And filling it once more with human soul ?”. In such a spot Blair lingers, to apostrophize beauty, as a pretty plaything, a dear deceit, which the grave discredits. The charms expunged, the roses faded, and the lilies soiled, what has beauty more to boast of? Will the lovers of it flock round it now, to gaze and do it homage?
“ Methinks I see thee with thy head low laid,
T'improve those charms, and keep them in repair,
So that much less known, but much more powerful, writer, Thomas Lovell Beddoes, muses in Death's cabinet, the Campo Santo of Ferrara, on the “unfashionable worm," respectless of, alike, the crown-illumined brow and the cheek's bewitchment, as he creeps to his repast-on what? “No matter how clad or nicknamed it might strut above, what age or sex,--it is his dinner-time." The final residuum of such repasts becomes an unrecognisable skull, about which some chance possessor of it shall, in after days, perhaps, indulge in cynical conjectures and speculations in a tone and to a tune like this :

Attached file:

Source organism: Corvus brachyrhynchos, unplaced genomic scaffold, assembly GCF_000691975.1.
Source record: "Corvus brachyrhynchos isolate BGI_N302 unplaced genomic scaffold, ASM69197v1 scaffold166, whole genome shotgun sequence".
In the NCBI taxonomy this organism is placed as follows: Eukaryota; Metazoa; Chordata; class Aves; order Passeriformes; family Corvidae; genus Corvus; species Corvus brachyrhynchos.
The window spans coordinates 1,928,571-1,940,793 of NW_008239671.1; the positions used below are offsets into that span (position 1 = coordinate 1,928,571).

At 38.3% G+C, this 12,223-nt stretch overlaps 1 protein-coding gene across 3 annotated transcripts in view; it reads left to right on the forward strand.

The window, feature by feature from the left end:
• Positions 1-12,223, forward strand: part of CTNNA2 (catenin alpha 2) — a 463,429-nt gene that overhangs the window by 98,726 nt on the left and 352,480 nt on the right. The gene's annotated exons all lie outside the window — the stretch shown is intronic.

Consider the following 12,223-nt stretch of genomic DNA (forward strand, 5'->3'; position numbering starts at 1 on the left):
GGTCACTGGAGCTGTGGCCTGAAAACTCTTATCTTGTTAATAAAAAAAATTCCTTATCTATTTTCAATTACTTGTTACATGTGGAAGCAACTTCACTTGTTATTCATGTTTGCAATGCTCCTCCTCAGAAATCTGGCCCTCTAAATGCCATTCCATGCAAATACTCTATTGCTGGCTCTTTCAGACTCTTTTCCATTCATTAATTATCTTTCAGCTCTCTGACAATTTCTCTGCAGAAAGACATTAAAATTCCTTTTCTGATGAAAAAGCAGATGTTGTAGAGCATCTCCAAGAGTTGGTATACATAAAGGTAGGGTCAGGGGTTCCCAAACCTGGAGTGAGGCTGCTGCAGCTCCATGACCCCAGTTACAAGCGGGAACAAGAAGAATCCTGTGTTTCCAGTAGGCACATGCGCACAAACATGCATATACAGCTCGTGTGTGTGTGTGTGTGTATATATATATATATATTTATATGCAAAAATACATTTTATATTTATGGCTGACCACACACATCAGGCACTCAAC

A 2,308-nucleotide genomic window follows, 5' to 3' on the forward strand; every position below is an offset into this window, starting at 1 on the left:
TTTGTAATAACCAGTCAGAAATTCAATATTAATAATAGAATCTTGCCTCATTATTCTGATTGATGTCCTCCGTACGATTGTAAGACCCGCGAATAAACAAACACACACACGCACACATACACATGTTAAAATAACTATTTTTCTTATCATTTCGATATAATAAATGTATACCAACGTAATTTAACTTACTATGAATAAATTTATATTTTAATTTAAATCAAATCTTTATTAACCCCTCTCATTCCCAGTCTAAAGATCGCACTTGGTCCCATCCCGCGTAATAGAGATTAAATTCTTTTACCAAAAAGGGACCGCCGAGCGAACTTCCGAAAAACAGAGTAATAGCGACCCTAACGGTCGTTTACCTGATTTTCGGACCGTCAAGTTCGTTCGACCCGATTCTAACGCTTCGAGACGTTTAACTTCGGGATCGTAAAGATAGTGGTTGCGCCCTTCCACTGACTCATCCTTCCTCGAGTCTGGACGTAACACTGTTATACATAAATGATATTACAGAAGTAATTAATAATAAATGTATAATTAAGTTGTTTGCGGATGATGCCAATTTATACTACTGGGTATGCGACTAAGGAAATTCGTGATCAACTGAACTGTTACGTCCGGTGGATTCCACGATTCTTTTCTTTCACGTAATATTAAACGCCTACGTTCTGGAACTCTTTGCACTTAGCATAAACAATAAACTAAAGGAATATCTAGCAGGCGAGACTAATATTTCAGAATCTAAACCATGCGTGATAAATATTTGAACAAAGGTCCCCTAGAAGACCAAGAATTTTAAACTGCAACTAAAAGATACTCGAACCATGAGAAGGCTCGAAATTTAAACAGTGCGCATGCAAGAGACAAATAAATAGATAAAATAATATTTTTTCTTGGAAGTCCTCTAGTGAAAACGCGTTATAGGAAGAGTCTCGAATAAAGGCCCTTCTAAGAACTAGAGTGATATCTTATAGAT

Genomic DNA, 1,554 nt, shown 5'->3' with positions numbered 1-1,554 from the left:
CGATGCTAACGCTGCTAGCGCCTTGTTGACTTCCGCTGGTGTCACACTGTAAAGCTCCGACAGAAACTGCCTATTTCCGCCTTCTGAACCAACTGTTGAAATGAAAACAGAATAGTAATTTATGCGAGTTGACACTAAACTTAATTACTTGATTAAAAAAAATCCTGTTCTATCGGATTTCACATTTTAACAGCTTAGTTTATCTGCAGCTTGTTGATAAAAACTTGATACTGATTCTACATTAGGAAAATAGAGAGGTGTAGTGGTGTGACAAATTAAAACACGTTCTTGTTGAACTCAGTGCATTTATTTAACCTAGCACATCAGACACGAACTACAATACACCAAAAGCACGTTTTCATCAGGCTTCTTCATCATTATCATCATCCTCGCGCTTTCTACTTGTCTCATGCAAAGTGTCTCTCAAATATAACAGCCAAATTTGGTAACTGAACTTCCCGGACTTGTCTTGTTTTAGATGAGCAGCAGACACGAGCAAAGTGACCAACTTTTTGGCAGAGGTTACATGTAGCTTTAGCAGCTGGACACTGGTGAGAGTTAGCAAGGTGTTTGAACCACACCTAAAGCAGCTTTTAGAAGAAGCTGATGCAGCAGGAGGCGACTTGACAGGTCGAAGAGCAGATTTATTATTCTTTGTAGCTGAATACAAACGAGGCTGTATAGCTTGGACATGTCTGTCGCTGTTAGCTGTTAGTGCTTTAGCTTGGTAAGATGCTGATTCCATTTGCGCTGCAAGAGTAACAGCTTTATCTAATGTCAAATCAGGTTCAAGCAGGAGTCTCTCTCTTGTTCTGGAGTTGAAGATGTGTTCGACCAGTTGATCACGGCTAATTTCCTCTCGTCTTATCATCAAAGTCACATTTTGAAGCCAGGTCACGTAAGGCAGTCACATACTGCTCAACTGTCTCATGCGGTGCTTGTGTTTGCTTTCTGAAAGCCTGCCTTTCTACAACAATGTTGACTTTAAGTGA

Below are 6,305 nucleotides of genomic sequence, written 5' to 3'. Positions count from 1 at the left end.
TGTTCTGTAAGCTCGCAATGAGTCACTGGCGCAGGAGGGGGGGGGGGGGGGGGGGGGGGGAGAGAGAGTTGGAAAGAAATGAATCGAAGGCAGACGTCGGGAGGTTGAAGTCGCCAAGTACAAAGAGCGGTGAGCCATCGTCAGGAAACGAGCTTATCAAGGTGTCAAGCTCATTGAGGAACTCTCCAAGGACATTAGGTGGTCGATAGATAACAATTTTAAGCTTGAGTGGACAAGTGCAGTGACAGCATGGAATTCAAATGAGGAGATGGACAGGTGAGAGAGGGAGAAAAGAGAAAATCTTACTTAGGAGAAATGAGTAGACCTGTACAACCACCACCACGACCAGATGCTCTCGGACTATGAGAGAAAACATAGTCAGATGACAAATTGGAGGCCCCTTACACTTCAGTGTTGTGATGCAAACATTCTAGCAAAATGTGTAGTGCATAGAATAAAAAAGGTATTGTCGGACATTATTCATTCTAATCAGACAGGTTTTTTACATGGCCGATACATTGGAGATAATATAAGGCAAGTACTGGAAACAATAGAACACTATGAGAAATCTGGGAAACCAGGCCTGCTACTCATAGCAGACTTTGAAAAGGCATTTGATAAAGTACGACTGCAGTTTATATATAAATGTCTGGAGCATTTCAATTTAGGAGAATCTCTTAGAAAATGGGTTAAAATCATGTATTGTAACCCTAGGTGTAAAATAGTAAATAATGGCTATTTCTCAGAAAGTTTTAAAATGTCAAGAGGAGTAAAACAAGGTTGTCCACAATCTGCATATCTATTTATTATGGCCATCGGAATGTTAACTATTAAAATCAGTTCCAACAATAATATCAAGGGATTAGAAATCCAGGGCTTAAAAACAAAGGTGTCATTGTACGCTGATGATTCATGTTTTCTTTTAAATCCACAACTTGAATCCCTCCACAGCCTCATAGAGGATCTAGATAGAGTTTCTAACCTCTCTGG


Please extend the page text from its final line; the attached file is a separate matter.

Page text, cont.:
“Did she live yesterday, or ages back ?
What colour were the eyes when bright and waking ?
Poor little head ! that long has done with aching ?” Mercury, in Lucian's dialogue, shows Menippus the skulls of several world-famous beauties; and the philosopher falls to moralizing upon that of Helen. “Was it for this,”* he exclaims, “that a thousand ships sailed from Greece, so many brave men died, and so many cities were destroyed ?" Menippus was so far of the Ralph Nickleby type, “not a man to be moved by a pretty face," with a grinning skull beneath it : men like him profess to look and work below the surface, and so to see the skull, and not its delicate covering.